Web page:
Our assignment for Week 04 is to create 6 original compositions with clearly defined focal areas, with the following restrictions:
- 3 in colour, 3 in value only
- 3 no people or characters
- 1 no character or manmade objects of any kind
I confess, it is not easy to think up original compositions, because there are so many options. Even though I’m limiting myself to scenes from my fantasy novel, Warriors of Virtue, I still find that there are too many scenes I can choose from.
I would like to draw scenes from the first novel, but this morning as I was thinking about what I could do, a scene from the fourth novel entered my mind. I will not reveal too much about it, because it would spoil the story for those of you who would like to read it, but the scene itself is happening inside a forest. It is also inspired by the incredible fogs of Belgrade that I do not remember ever seeing in Toronto, Canada. I’ve read about London fogs, but I doubt that these are much better. Last night I stepped onto the balcony, and was shocked to find a cloud of white in front of my face.
The artist in me is fascinated by them, and I wish I had gouache or acrylic so I could attempt capturing them. As I was walking today near sunset, I kept wishing for my camera (though I doubt my camera could capture the majesty). The approaching fog took the sunset colours and dispersed them, making the whole world golden, pink, and violet. It was breathtaking. I kept humming La Vie En Rose as I was walking on a busy street filled with rush-hour traffic. 🙂
But let me get back to the assignment. We are supposed to create focal areas via contrast. Apparently all visual information can be interpreted by hue, saturation, value, and then texture and edge (which are components of the first three). It is natural for all of us to create contrast with value, but is it possible to use other contrasts to tell the story?
Fowkes suggest that there is. In his comments he kept insisting on us trying to crate hue contrast. This is what I attempted to do with this image, though after I placed it in grayscale, it still had some value contrast. I also tried to use texture vs. lack of texture, repetition (active vs. passive), contrast of local value, saturation, and lost and found edges.
Do you think I succeeded?
What kind of mood do you get from this image?
I have finally finished my assignment for Week 04: Pictorial Composition. Here is the result:
For the second image, I decided to play again with the hue contrast to create focus. This time, I believe I succeeded. I’m still struggling with deciding how much time I should put into each image. For the lady bug, I decided to use pattern brushes, and not bother with realistic colours at all. I had the idea as I was walking in the city and saw a pile of leaves on the pavement. Of curse the leaves were the fallen warm-coloured leaves of fall, but to make the contrast with the lady bug I had to make them green.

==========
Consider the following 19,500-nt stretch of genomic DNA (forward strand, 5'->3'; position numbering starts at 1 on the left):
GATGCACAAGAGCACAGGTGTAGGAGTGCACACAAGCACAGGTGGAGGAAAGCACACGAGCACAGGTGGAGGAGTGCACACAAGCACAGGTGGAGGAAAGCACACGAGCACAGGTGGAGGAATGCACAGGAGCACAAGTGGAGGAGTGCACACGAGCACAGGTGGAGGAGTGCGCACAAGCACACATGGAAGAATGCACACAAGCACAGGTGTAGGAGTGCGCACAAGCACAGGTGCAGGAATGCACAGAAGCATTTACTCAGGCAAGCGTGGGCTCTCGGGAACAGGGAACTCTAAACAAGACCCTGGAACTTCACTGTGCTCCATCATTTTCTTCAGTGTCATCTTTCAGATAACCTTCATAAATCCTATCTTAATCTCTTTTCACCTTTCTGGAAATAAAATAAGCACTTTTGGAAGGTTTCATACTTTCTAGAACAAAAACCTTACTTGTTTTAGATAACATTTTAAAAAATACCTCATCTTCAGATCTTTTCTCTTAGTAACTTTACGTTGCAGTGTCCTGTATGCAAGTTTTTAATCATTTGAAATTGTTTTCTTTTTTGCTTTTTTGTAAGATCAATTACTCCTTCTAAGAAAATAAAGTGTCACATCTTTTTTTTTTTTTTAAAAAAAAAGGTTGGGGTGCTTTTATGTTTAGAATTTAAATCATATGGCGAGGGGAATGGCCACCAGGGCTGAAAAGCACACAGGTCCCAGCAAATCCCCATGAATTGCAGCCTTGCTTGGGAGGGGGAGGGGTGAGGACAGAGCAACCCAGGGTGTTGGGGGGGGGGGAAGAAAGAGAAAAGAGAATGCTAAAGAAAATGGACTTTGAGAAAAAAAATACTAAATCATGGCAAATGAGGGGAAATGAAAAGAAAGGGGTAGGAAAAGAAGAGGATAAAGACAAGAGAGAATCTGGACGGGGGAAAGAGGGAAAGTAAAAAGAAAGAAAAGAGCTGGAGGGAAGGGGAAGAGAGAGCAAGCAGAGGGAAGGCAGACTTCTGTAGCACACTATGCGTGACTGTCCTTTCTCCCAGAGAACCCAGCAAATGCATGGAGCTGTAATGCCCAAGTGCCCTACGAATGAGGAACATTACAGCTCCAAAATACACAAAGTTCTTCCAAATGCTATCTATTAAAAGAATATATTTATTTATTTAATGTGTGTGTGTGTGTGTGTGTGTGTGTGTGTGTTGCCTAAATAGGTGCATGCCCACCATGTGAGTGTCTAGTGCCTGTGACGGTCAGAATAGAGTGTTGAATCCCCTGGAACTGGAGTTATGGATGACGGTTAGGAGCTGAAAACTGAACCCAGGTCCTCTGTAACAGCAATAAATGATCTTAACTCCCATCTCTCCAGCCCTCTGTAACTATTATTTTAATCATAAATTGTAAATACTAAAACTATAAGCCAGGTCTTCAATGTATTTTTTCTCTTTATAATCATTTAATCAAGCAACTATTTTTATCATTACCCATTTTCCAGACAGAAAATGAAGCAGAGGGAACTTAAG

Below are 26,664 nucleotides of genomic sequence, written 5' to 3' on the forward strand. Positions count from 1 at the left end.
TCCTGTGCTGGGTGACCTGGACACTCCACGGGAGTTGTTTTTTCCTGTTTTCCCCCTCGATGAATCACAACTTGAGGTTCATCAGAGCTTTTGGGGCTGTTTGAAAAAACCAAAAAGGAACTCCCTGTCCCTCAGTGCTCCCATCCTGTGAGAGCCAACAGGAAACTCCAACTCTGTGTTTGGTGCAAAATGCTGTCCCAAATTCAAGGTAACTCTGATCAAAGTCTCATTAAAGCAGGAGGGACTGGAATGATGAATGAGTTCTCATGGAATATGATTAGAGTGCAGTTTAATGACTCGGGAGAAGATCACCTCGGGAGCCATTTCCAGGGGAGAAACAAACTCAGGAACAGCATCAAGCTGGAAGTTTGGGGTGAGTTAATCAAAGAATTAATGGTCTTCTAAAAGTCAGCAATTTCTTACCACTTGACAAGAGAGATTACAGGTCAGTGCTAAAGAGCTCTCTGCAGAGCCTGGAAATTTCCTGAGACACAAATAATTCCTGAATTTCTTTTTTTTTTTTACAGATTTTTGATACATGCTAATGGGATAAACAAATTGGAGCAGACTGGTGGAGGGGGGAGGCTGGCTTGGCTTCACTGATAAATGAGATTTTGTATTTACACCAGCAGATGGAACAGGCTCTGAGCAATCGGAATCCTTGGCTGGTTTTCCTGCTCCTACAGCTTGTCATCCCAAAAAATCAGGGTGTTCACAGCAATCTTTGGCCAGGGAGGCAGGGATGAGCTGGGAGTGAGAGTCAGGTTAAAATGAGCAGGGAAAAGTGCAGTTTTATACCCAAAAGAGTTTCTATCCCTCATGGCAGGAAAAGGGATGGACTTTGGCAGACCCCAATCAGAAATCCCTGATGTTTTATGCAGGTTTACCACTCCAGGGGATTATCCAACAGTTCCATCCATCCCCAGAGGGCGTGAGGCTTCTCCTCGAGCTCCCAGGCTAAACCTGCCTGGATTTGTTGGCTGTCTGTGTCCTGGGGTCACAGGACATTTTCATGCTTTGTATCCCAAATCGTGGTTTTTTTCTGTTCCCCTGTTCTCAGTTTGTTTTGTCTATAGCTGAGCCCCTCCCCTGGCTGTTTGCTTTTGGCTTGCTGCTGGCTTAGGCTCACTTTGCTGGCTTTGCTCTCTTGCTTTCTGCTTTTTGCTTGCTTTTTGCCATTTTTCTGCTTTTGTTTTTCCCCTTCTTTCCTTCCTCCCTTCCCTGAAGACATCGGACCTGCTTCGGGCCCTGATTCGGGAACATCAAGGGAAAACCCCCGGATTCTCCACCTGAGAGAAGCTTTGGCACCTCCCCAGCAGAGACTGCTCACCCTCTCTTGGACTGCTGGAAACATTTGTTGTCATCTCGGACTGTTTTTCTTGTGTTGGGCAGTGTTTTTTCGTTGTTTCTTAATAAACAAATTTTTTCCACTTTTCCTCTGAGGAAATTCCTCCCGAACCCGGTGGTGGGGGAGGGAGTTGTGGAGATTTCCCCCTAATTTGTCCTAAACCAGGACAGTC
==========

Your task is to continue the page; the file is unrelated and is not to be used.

The third image is romantic. Somehow, I always associate romance with purples–the twilight colours. Here I used the X-marks the spot–everything leads to the kiss. I also used local colour with no shading, repetition, path (the sweep of the balcony). The male character is about to finish his transformation from a dragon into a human. I thought about adding sparks, but in the end I felt that may be overkill with the roses. What do you think?
Fourth image is one of the classic comps of move magic. The foreground character is looking to the background character who is the focus of this scene. He is further framed by the door in such a way that the lines almost suggest prison bars. The character in the foreground is blurred, while the focus is sharp on our leading man.
In the fifth image, the ducks are the focus. Initially, I envisioned a scene of rapidly moving river, hitting against a rock (The Little Mermaid style), where the rock would be the focus. Then the image got away from me. I was too tired to muster enough energy to create such powerful energy. You could say that the main tool I have used for this image is spot-lighting and empty area. I’m not very happy with this image, but sometimes, I just have to let things go.
The last image is a scene showing Emerald Lake, the home of Ness and Nessus in my novel Warriors of Virtue. I have tried to show a panoramic view with curvilinear perspective. Obviously the willow tree is the focus (though I apologize for the poor drawing of it). If you create a little thumbnail window with your hands (or paper) and drag it back and forth across the image you get a sense of someone looking left to right (or right to left) on the shore. The foreground blurred branches of some blossoming tree block our eyes inside, so they do not slide out of the picture. The value contrast and everything pointing towards the willow tree make it the focus of the scene.
I confess, while working on this assignment, I have been very tired. Let’s hope the next one inspires me a bit more. Working on Pictorial Composition Assignments is making me realise that I do not want to have anything to do with backgrounds. I’m clearly a character person. However, I hope that learning how to handle compositions and backgrounds will improve my illustrations in the end.
I’m also struggling with digital painting. I completely forgot how to blend, and I’m tired of having to invent brushes to get the textures that I want. Therefore, in the end I decided to forego blending and texturing the images.
Until next time: Cheers!